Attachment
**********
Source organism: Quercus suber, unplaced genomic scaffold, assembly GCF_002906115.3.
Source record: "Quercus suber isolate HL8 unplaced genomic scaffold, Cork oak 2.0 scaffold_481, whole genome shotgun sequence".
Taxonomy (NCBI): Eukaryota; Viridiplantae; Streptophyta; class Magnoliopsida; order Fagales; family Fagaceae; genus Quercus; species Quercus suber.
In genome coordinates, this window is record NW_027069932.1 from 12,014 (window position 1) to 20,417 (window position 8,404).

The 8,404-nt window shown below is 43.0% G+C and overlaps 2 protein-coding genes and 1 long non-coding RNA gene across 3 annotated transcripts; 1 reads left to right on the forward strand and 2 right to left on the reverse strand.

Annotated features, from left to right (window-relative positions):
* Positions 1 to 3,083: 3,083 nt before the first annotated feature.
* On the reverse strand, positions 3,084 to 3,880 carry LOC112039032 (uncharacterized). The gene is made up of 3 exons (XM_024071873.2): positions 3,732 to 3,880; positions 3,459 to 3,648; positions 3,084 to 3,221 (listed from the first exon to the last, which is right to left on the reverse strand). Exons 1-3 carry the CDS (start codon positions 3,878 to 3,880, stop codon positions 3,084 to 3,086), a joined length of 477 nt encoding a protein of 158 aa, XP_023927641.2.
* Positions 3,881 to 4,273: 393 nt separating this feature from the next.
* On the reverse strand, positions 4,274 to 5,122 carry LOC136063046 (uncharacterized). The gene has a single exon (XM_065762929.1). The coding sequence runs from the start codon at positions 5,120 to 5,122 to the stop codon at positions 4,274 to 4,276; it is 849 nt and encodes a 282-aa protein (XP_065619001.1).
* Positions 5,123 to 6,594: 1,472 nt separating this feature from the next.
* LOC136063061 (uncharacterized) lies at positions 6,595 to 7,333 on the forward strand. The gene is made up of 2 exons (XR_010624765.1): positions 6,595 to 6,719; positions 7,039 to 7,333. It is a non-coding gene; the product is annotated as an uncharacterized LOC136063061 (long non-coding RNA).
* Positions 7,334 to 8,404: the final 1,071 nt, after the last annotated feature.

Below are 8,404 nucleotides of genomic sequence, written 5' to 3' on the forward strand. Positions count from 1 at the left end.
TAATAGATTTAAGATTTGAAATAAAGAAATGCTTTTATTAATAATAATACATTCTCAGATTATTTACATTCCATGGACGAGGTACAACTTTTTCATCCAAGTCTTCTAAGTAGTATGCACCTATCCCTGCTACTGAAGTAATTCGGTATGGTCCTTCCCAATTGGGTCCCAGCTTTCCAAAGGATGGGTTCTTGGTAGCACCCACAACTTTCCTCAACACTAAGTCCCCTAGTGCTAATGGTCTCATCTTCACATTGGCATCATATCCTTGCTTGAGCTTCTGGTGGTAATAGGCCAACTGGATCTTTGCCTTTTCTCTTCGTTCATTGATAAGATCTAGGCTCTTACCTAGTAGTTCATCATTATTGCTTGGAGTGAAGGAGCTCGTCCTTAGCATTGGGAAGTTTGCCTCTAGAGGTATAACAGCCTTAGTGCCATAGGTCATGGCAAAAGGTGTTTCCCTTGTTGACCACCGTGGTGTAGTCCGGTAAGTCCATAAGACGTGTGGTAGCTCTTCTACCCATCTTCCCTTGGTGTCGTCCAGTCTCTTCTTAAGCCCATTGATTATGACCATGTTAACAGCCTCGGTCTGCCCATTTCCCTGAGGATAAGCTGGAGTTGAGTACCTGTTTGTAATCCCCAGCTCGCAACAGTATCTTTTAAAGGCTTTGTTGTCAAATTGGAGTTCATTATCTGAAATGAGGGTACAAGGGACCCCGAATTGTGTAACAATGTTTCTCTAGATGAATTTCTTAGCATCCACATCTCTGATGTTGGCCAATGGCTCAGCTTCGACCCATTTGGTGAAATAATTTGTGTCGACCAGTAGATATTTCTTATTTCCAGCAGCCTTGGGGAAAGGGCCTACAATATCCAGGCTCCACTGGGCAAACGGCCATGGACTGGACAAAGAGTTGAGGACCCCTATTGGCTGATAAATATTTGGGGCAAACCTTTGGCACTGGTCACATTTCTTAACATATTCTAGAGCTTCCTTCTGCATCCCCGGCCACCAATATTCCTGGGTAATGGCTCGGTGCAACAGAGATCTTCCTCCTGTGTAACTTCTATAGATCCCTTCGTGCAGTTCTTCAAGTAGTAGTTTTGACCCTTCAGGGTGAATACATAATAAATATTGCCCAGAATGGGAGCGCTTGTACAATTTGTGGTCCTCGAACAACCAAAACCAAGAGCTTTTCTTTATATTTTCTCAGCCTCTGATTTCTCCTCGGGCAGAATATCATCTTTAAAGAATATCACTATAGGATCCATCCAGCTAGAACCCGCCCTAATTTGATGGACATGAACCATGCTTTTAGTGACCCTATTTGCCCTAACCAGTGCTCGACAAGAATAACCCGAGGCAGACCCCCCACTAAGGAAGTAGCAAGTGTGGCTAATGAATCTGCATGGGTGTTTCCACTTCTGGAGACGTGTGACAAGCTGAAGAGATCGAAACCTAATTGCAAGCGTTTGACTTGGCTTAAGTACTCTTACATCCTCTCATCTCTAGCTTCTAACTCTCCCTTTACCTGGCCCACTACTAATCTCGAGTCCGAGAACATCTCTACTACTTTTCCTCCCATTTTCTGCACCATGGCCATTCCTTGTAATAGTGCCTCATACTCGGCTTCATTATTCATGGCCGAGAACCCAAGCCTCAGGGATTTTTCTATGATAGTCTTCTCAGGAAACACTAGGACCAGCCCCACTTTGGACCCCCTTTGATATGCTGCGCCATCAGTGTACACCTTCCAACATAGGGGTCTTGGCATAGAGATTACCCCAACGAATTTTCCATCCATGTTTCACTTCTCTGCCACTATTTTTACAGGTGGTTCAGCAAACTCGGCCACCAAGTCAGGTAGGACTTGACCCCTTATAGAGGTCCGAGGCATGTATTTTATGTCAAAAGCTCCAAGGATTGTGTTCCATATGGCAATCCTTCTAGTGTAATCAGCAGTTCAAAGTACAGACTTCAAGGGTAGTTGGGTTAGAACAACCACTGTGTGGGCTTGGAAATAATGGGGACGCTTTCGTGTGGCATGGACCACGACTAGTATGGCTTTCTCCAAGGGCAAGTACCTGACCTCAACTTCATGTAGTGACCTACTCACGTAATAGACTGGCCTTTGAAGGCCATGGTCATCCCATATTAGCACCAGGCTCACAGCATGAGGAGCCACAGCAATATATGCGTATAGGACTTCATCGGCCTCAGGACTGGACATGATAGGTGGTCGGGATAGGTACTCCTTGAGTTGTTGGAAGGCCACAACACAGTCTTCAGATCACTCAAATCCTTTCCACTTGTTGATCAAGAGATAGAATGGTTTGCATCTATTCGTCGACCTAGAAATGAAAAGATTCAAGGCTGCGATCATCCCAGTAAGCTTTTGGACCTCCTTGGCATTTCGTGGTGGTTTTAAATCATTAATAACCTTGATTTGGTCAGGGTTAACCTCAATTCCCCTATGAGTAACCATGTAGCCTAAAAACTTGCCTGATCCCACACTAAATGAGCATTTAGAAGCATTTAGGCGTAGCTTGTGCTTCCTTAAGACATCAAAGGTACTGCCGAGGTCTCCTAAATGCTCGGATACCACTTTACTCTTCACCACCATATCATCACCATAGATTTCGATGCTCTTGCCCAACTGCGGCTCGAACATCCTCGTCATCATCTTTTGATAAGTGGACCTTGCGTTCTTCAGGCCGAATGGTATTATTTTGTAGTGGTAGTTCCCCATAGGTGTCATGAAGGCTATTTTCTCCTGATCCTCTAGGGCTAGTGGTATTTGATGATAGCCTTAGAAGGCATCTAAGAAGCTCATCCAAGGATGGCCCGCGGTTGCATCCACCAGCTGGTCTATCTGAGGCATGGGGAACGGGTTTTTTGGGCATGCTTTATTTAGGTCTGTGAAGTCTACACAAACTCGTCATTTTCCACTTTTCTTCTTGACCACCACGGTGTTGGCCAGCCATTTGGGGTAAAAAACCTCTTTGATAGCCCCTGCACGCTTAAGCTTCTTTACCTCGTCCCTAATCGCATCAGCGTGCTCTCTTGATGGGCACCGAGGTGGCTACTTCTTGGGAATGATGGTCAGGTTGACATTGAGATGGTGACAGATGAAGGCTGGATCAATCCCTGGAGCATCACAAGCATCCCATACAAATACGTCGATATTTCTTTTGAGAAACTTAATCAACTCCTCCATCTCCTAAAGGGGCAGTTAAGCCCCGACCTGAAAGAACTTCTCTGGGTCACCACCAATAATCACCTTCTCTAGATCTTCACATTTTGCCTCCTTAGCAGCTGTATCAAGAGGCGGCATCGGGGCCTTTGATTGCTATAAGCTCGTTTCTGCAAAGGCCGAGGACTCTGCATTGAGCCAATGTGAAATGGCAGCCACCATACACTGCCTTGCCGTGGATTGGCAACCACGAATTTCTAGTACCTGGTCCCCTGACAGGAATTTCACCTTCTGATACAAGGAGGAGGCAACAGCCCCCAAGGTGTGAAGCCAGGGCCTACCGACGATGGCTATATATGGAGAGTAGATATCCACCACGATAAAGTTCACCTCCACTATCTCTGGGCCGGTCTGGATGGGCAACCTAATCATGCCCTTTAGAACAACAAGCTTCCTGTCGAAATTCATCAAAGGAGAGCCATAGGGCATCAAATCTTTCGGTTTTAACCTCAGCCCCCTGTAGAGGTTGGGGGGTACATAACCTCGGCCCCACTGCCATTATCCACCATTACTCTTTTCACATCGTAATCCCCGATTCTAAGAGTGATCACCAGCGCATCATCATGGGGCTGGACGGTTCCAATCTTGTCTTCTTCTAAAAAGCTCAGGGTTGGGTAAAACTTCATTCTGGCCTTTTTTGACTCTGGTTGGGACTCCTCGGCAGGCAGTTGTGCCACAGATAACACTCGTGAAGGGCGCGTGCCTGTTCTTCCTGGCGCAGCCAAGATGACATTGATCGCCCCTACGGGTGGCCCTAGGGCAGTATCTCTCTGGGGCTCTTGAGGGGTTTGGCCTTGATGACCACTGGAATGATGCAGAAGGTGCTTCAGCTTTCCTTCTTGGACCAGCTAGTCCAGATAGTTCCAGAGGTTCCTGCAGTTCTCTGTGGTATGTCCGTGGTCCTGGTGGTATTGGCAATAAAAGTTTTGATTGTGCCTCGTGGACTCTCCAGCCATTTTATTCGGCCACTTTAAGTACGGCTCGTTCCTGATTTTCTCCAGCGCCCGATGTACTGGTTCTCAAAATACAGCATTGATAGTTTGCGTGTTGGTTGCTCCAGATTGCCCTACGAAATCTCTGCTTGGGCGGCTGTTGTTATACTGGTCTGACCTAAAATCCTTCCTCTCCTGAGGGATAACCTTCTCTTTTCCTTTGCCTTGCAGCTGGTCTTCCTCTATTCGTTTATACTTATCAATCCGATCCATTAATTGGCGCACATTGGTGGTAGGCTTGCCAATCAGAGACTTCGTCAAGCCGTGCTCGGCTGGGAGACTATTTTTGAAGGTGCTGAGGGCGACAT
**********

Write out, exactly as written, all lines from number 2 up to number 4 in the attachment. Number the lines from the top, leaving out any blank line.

Source record: "Quercus suber isolate HL8 unplaced genomic scaffold, Cork oak 2.0 scaffold_481, whole genome shotgun sequence".
Taxonomy (NCBI): Eukaryota; Viridiplantae; Streptophyta; class Magnoliopsida; order Fagales; family Fagaceae; genus Quercus; species Quercus suber.
In genome coordinates, this window is record NW_027069932.1 from 12,014 (window position 1) to 20,417 (window position 8,404).